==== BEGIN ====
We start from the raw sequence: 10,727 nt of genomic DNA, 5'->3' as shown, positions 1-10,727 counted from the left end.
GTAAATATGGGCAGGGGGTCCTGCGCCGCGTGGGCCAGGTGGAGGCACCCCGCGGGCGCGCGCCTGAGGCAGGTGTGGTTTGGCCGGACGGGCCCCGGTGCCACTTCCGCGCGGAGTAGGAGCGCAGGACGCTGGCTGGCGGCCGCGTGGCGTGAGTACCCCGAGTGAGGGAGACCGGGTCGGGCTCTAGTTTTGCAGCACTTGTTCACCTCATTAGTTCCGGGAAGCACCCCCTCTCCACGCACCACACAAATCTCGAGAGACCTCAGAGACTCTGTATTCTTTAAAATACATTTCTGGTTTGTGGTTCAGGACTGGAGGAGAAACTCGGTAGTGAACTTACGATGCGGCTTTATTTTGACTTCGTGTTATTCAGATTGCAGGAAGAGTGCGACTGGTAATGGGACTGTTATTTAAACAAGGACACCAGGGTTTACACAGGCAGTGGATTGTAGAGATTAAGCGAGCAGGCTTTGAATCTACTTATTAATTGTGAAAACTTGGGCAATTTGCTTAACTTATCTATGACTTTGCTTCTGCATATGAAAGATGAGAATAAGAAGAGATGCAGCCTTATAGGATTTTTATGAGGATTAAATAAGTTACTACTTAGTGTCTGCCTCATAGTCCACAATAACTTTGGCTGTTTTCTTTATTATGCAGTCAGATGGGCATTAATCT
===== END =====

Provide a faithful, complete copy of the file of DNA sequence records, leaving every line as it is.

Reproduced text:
We start from the raw sequence: 10,727 nt of genomic DNA, 5'->3' as shown, positions 1-10,727 counted from the left end.
GTAAATATGGGCAGGGGGTCCTGCGCCGCGTGGGCCAGGTGGAGGCACCCCGCGGGCGCGCGCCTGAGGCAGGTGTGGTTTGGCCGGACGGGCCCCGGTGCCACTTCCGCGCGGAGTAGGAGCGCAGGACGCTGGCTGGCGGCCGCGTGGCGTGAGTACCCCGAGTGAGGGAGACCGGGTCGGGCTCTAGTTTTGCAGCACTTGTTCACCTCATTAGTTCCGGGAAGCACCCCCTCTCCACGCACCACACAAATCTCGAGAGACCTCAGAGACTCTGTATTCTTTAAAATACATTTCTGGTTTGTGGTTCAGGACTGGAGGAGAAACTCGGTAGTGAACTTACGATGCGGCTTTATTTTGACTTCGTGTTATTCAGATTGCAGGAAGAGTGCGACTGGTAATGGGACTGTTATTTAAACAAGGACACCAGGGTTTACACAGGCAGTGGATTGTAGAGATTAAGCGAGCAGGCTTTGAATCTACTTATTAATTGTGAAAACTTGGGCAATTTGCTTAACTTATCTATGACTTTGCTTCTGCATATGAAAGATGAGAATAAGAAGAGATGCAGCCTTATAGGATTTTTATGAGGATTAAATAAGTTACTACTTAGTGTCTGCCTCATAGTCCACAATAACTTTGGCTGTTTTCTTTATTATGCAGTCAGATGGGCATTAATCT